16. “What simple joy can come from just being” – so true, and how ironic it is that we often think we have to pack our lives with activities and actions, to feel the thrill, the excitement, the stimulation etc. to feel that our life is full, that we are full. We are enough already, and there’s no need to do, but just be for us to connect with that fullness.

  17. Given the number of accidents on the roads, your lesson of presence when driving is clearly something all of us who drive need.

  18. I like the description of you no longer being a zombie on the road. We certainly need more people who are present and responsible when they are driving. A friend of mine told me she overtook a driver on the motorway recently because his car was moving erratically. As she passed him she glanced into the car noticed he was eating his breakfast cereal, bowl in one hand, spoon in the other whilst trying to hold the steering wheel. Crazy.

  19. I can feel the simple joy of just being in how you write Joshua, and it feels gorgeous. And I love the practical details you bring in, if we want to be on time we have to give ourselves time and not try and squash and compress ourselves now this is something for me to explore, thank you.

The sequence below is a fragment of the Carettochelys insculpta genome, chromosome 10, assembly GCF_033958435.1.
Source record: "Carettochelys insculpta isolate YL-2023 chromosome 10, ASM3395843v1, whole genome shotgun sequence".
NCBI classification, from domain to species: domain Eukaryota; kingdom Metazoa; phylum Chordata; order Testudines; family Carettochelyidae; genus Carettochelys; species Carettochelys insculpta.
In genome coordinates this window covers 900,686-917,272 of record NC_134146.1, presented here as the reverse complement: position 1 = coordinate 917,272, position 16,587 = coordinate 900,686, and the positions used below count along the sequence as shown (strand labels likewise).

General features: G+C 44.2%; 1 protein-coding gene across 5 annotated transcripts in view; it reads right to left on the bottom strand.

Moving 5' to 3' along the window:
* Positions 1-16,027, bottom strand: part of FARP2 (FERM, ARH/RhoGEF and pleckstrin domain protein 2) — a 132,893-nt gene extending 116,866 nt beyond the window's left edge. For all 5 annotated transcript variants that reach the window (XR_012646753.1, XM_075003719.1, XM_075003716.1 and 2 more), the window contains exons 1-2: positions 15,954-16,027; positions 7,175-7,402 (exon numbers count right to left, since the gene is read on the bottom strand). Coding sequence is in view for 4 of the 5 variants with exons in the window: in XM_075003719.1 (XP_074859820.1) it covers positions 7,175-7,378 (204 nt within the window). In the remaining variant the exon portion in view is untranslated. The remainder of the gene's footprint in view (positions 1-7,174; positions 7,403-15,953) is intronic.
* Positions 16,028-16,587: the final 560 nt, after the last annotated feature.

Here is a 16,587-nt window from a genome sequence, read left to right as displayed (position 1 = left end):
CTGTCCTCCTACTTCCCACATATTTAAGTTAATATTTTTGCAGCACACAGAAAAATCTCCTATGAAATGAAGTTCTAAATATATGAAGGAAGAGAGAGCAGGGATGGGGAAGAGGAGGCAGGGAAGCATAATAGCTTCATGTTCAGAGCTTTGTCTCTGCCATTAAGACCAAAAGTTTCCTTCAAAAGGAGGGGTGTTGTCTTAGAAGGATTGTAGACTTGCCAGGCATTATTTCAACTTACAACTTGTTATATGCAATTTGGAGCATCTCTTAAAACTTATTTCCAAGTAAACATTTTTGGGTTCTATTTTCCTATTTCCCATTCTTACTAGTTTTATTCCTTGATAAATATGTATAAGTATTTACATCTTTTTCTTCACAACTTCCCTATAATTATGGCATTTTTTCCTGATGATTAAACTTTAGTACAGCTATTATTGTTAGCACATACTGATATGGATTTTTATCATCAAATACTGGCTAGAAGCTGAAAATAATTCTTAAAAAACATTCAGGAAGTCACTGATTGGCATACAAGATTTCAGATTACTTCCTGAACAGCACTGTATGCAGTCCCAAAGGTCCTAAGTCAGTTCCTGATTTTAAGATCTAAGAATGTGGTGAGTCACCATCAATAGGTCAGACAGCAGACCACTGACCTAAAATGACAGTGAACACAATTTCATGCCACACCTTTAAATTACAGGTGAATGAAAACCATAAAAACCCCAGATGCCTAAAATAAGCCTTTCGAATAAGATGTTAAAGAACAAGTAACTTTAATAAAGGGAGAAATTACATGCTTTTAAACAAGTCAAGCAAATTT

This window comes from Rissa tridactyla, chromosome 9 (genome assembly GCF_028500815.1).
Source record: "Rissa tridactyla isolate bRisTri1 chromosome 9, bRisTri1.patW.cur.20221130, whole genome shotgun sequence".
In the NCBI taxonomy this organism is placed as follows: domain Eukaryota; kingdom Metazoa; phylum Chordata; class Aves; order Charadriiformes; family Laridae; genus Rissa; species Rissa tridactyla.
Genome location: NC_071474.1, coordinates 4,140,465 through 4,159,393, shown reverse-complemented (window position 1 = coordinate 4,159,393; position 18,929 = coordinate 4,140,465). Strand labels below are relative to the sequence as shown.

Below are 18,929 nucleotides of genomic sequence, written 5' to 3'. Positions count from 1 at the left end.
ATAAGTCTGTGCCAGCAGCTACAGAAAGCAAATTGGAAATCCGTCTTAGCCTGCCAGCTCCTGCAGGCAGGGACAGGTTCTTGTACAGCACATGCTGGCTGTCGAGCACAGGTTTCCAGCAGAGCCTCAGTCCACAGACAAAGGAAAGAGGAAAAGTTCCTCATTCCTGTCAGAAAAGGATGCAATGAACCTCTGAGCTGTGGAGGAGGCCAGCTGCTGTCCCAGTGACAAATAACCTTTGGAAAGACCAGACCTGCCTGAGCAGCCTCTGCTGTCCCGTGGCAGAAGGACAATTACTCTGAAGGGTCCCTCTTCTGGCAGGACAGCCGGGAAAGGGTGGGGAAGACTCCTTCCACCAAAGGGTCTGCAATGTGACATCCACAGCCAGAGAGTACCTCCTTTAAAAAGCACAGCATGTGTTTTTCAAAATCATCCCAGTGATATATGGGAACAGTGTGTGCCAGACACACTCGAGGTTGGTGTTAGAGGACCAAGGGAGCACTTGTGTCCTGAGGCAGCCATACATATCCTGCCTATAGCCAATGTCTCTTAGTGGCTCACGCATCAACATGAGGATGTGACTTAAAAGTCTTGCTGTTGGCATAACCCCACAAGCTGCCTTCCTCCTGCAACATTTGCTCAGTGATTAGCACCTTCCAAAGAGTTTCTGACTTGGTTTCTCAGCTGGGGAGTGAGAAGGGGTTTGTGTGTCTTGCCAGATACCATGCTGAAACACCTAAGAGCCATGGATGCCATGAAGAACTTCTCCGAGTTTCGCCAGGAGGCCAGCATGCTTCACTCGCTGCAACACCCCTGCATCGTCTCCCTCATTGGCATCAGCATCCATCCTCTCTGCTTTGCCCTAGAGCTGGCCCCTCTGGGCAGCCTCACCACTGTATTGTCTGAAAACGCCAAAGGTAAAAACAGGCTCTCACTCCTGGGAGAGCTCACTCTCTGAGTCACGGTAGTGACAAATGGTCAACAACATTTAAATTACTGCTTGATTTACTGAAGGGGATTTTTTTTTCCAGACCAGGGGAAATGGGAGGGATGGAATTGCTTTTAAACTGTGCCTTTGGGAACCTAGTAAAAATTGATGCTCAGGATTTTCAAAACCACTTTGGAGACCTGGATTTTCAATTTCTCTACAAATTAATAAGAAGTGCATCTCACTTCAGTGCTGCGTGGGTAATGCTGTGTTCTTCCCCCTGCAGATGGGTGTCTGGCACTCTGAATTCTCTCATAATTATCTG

20. Driving definitely sets a firm pattern of how we are with the rest of our life. What happens when we are in rage, angry, late and or checked out they all set us up for the rest of the day if we drive to work lets say.
    Would the Joy and focus we walk to the car in possibly set us on a different path in the way we drive? So I concur Joshua, ‘The seemingly simple power of being in the moment and driving with presence for me is one of the best tools to enjoy life again.’ And it can all start before we start the car in our movements before we open the door.

  21. Driving is a time when it can be easy to go into auto-pilot, thanks you for reminding us of the importance of conscious presence at all times whilst driving.